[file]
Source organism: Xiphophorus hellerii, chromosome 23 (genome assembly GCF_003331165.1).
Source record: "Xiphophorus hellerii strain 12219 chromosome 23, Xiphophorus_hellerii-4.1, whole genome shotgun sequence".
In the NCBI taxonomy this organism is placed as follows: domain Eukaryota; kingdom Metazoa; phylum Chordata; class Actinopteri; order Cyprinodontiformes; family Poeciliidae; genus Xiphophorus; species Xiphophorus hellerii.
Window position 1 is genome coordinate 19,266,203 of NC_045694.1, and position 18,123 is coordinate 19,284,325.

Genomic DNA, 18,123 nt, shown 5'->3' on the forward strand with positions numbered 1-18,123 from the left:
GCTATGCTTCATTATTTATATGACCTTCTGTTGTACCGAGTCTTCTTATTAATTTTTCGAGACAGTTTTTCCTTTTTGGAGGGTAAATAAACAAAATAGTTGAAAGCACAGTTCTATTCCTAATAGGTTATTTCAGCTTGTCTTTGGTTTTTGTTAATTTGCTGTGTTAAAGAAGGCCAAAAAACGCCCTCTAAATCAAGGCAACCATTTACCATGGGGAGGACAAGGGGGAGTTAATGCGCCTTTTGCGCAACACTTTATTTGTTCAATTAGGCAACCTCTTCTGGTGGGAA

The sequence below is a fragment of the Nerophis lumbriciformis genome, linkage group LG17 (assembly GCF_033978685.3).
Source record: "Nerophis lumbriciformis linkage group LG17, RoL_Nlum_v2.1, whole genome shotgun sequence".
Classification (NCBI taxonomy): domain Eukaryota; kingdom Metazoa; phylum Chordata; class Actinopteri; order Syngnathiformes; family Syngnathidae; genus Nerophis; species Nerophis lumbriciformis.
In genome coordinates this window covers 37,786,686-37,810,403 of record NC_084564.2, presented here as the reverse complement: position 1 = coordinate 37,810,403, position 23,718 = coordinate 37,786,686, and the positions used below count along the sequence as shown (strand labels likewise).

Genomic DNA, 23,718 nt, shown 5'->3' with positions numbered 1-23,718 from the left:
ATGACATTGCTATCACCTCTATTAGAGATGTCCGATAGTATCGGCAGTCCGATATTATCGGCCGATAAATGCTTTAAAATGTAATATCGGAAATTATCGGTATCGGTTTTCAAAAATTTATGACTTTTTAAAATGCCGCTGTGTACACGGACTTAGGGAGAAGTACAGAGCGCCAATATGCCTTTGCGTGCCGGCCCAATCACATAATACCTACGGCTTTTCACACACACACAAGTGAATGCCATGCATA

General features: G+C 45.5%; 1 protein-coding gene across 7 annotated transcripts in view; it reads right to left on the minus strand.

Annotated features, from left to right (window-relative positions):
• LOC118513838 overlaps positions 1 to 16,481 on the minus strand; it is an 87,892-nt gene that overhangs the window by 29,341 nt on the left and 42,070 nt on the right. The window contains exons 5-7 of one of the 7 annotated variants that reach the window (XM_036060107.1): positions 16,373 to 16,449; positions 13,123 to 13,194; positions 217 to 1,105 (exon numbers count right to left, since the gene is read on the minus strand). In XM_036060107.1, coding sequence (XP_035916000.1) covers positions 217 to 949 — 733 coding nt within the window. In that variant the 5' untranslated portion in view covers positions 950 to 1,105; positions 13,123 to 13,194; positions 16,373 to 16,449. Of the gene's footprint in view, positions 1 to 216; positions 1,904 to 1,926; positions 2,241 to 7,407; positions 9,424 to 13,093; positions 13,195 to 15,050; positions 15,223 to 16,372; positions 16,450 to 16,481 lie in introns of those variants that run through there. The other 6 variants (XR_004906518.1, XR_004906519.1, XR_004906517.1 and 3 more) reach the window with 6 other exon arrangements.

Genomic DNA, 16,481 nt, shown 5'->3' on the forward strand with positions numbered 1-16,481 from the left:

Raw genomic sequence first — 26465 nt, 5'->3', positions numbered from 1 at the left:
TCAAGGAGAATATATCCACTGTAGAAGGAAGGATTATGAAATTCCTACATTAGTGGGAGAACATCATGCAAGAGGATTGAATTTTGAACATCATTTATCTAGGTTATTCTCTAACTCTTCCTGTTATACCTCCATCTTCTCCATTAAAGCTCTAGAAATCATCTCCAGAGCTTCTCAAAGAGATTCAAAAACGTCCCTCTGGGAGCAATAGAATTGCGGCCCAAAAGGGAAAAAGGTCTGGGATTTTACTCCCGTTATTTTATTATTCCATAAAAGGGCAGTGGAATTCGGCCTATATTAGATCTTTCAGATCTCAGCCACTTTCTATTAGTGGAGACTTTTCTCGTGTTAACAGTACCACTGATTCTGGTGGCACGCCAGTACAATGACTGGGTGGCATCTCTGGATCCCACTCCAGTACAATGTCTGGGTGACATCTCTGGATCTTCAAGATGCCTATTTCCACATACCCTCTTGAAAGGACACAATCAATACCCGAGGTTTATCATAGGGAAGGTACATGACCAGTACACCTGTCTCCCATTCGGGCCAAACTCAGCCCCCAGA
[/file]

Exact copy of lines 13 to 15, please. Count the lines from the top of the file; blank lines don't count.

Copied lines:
General features: G+C 45.5%; 1 protein-coding gene across 7 annotated transcripts in view; it reads right to left on the minus strand.

Annotated features, from left to right (window-relative positions):
• LOC118513838 overlaps positions 1 to 16,481 on the minus strand; it is an 87,892-nt gene that overhangs the window by 29,341 nt on the left and 42,070 nt on the right. The window contains exons 5-7 of one of the 7 annotated variants that reach the window (XM_036060107.1): positions 16,373 to 16,449; positions 13,123 to 13,194; positions 217 to 1,105 (exon numbers count right to left, since the gene is read on the minus strand). In XM_036060107.1, coding sequence (XP_035916000.1) covers positions 217 to 949 — 733 coding nt within the window. In that variant the 5' untranslated portion in view covers positions 950 to 1,105; positions 13,123 to 13,194; positions 16,373 to 16,449. Of the gene's footprint in view, positions 1 to 216; positions 1,904 to 1,926; positions 2,241 to 7,407; positions 9,424 to 13,093; positions 13,195 to 15,050; positions 15,223 to 16,372; positions 16,450 to 16,481 lie in introns of those variants that run through there. The other 6 variants (XR_004906518.1, XR_004906519.1, XR_004906517.1 and 3 more) reach the window with 6 other exon arrangements.